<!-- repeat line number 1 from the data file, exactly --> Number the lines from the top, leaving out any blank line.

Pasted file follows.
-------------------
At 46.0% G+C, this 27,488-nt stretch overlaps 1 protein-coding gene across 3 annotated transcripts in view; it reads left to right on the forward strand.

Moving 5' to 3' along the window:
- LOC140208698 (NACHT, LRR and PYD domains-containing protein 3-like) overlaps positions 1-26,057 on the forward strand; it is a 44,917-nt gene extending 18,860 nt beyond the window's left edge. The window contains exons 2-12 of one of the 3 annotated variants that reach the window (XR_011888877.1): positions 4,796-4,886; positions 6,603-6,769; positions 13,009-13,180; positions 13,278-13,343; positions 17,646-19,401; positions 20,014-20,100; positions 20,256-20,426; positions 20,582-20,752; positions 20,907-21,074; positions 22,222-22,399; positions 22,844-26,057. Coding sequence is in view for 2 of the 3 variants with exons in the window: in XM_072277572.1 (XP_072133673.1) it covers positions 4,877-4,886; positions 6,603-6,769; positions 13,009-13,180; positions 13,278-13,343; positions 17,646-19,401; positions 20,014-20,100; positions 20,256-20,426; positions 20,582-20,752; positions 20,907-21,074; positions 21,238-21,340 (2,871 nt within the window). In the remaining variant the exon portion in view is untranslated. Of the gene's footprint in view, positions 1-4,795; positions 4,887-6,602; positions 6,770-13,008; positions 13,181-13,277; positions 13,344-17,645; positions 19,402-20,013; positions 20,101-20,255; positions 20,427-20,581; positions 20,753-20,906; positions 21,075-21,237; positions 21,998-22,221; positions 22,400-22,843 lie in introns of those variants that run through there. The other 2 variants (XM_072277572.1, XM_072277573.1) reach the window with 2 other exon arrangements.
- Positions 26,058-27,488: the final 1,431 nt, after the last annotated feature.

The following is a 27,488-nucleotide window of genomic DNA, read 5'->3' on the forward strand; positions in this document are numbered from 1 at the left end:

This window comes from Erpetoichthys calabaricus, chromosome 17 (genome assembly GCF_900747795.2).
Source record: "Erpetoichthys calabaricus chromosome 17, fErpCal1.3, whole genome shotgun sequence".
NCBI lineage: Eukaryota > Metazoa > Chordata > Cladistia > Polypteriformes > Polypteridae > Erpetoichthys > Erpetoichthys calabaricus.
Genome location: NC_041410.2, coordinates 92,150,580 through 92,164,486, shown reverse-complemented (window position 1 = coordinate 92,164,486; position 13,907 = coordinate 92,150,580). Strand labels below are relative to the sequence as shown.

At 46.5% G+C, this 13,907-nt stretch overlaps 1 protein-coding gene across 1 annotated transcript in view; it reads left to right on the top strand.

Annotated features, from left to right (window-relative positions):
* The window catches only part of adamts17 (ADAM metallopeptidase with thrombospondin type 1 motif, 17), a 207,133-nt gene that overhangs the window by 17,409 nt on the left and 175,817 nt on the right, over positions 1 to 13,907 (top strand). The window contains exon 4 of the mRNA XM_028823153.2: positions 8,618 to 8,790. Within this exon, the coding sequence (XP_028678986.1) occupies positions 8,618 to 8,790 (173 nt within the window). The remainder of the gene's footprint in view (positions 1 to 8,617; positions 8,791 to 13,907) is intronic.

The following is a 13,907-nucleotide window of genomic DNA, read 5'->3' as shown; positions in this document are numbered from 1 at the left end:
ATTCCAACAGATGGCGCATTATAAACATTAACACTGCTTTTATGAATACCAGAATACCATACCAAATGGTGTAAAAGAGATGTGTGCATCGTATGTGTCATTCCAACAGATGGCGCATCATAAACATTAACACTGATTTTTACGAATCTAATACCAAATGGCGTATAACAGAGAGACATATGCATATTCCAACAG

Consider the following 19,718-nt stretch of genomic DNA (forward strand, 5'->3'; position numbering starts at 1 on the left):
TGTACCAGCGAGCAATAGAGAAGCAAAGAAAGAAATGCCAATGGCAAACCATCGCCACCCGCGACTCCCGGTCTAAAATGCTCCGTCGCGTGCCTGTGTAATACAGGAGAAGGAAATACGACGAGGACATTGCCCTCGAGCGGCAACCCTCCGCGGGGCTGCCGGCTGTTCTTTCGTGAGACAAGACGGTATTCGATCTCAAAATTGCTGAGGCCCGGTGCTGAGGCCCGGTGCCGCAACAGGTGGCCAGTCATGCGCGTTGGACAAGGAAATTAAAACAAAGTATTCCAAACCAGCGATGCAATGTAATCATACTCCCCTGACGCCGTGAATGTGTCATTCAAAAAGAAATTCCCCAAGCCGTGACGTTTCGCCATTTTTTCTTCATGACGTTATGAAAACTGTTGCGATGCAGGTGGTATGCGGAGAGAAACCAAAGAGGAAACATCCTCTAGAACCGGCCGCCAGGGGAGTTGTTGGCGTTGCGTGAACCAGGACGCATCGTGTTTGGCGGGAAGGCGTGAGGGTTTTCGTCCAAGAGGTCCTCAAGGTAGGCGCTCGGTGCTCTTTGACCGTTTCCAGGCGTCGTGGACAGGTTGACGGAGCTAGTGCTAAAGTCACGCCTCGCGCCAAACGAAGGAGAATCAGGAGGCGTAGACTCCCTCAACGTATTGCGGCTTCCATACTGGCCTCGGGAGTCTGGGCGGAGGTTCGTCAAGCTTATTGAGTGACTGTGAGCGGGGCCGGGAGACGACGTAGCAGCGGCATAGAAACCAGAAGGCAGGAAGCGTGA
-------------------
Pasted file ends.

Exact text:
At 46.0% G+C, this 27,488-nt stretch overlaps 1 protein-coding gene across 3 annotated transcripts in view; it reads left to right on the forward strand.